subclass of object
Alf P. Steinbach
alfps at start.no
Fri Apr 2 14:34:28 CEST 2010
* Steve Holden:
> Alf P. Steinbach wrote:
>> * Jason Friedman:
>>> Hi, what is the difference between:
>>> def MyClass(object):
>>> def MyClass():
>> If you really meant 'def', then the first is a routine taking one
>> argument, and the second is a routine of no arguments.
>> If you meant 'class' instead of 'def', then it depends on the Python
>> In Py2 the first then defines a new-style class, while the second
>> defines an old-style class. E.g. you can see some difference by checking
>> with 'isinstance'. In Py3 there's no difference.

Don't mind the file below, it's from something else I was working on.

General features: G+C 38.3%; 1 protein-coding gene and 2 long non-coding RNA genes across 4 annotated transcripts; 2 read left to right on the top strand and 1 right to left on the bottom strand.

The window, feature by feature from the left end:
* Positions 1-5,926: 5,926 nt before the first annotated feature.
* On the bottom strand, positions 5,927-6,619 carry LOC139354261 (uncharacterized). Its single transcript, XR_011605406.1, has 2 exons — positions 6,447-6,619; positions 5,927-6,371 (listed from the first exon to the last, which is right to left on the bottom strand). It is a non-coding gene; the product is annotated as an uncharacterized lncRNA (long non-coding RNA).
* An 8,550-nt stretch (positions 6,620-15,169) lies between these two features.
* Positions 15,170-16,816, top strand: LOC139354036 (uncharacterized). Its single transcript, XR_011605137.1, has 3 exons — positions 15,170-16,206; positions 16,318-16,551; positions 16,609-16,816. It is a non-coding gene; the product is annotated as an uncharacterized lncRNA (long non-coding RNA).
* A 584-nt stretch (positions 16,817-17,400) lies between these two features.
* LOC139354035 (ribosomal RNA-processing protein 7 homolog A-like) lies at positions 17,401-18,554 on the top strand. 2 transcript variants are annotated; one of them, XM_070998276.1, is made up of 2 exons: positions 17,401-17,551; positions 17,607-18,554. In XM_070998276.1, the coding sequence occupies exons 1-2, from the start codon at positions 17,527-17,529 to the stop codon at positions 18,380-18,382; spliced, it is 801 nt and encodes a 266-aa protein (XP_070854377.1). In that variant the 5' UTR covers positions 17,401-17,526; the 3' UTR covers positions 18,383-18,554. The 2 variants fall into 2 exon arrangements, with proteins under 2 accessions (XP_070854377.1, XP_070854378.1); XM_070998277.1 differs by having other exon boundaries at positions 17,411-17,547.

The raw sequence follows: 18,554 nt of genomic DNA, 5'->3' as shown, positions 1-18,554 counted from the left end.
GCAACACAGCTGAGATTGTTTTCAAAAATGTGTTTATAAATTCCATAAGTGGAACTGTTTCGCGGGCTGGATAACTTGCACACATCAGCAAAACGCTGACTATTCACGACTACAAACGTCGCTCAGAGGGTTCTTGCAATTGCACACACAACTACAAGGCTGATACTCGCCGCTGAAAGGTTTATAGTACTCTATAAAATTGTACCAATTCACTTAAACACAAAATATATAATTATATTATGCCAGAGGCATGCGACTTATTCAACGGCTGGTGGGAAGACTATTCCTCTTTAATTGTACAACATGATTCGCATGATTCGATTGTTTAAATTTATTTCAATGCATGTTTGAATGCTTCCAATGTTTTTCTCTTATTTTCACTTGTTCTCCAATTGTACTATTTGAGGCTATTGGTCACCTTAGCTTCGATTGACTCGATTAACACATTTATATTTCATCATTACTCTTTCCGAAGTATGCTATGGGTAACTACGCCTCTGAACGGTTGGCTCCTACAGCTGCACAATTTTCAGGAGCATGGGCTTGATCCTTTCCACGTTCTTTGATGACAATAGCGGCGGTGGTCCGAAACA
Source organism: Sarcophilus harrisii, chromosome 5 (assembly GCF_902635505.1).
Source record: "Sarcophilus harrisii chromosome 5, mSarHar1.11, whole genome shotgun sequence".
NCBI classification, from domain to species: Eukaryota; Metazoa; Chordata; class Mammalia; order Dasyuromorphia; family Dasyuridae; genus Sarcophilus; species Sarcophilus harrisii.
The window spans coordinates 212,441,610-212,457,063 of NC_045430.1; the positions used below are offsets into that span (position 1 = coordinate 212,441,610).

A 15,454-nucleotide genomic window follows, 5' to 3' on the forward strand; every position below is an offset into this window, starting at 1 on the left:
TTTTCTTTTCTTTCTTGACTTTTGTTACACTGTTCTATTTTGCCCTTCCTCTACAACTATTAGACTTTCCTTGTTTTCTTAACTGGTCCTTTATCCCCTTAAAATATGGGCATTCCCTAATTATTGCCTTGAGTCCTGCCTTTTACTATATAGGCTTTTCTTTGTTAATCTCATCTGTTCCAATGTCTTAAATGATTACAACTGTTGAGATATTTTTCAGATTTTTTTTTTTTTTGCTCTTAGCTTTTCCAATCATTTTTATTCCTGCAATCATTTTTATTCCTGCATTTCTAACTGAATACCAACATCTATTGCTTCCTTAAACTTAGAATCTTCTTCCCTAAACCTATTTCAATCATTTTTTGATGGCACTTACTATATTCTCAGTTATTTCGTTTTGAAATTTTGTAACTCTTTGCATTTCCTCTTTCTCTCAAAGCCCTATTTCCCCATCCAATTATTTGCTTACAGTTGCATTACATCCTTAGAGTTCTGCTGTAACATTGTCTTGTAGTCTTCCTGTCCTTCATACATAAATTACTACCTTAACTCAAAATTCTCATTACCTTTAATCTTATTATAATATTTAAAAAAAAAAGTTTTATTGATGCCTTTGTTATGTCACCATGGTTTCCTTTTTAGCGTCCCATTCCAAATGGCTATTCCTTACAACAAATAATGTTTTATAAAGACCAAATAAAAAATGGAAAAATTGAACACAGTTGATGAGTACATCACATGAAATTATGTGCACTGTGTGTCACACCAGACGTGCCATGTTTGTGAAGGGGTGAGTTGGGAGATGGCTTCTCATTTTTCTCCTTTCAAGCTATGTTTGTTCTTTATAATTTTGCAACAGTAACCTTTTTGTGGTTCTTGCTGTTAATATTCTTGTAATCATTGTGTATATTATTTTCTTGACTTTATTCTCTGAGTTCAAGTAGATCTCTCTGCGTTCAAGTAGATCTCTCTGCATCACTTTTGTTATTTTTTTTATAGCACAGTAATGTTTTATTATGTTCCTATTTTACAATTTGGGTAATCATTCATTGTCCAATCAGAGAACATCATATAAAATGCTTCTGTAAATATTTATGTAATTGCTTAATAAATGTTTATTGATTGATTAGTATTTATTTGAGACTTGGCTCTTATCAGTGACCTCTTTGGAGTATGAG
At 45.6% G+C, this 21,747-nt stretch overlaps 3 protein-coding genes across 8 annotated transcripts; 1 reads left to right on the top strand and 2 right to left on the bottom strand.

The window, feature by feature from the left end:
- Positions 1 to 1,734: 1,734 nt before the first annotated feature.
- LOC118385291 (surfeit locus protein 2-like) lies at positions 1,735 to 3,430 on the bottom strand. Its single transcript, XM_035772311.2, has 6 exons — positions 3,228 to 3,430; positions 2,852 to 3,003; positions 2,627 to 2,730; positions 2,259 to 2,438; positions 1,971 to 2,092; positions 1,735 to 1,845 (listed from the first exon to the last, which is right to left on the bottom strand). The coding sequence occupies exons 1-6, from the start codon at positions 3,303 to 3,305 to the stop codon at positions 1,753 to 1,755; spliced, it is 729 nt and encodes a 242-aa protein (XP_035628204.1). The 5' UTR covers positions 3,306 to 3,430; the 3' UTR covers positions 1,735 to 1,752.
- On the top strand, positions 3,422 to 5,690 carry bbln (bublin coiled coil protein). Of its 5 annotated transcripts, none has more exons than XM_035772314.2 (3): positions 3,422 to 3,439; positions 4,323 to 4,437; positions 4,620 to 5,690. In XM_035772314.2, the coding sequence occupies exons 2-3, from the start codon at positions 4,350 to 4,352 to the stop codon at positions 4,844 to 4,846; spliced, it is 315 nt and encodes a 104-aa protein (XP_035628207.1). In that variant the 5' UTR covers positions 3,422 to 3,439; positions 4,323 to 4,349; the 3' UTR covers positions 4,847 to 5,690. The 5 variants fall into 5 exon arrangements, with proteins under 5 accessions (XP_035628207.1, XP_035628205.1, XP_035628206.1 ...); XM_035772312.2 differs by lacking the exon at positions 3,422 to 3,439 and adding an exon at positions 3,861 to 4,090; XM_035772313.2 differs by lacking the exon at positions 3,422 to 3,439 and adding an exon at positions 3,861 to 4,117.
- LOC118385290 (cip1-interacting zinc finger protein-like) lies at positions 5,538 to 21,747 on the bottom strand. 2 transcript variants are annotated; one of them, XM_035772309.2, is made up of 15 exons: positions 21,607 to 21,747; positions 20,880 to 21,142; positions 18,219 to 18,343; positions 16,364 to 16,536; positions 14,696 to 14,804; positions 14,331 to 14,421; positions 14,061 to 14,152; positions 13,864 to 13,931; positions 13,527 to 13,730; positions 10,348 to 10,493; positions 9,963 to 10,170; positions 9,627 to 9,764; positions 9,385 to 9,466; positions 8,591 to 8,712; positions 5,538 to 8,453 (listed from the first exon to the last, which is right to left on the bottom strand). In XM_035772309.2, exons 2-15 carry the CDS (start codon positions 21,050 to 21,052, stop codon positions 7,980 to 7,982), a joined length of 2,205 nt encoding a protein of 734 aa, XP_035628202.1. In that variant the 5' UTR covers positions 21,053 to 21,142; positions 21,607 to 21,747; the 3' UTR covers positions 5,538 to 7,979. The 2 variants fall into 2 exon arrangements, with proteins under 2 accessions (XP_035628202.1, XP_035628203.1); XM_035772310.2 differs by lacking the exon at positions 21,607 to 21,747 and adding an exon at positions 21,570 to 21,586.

> Interesting. I actually read "class" for "def" and replied accordingly.
> As can plainly be seen ...
Yes, the names act as comments about intent.
Such comments can be misleading about what the code actually does.
Since I think you're very interested in the human aspect of this I suggest you
try to find information about how master chess players remember chess boards. As
I recall, they find it really difficult to remember random boards, while boards
that represent actual chess games are remembered at a glance. Indicating that
what's remembered is at a much higher level of abstraction than piece positions.
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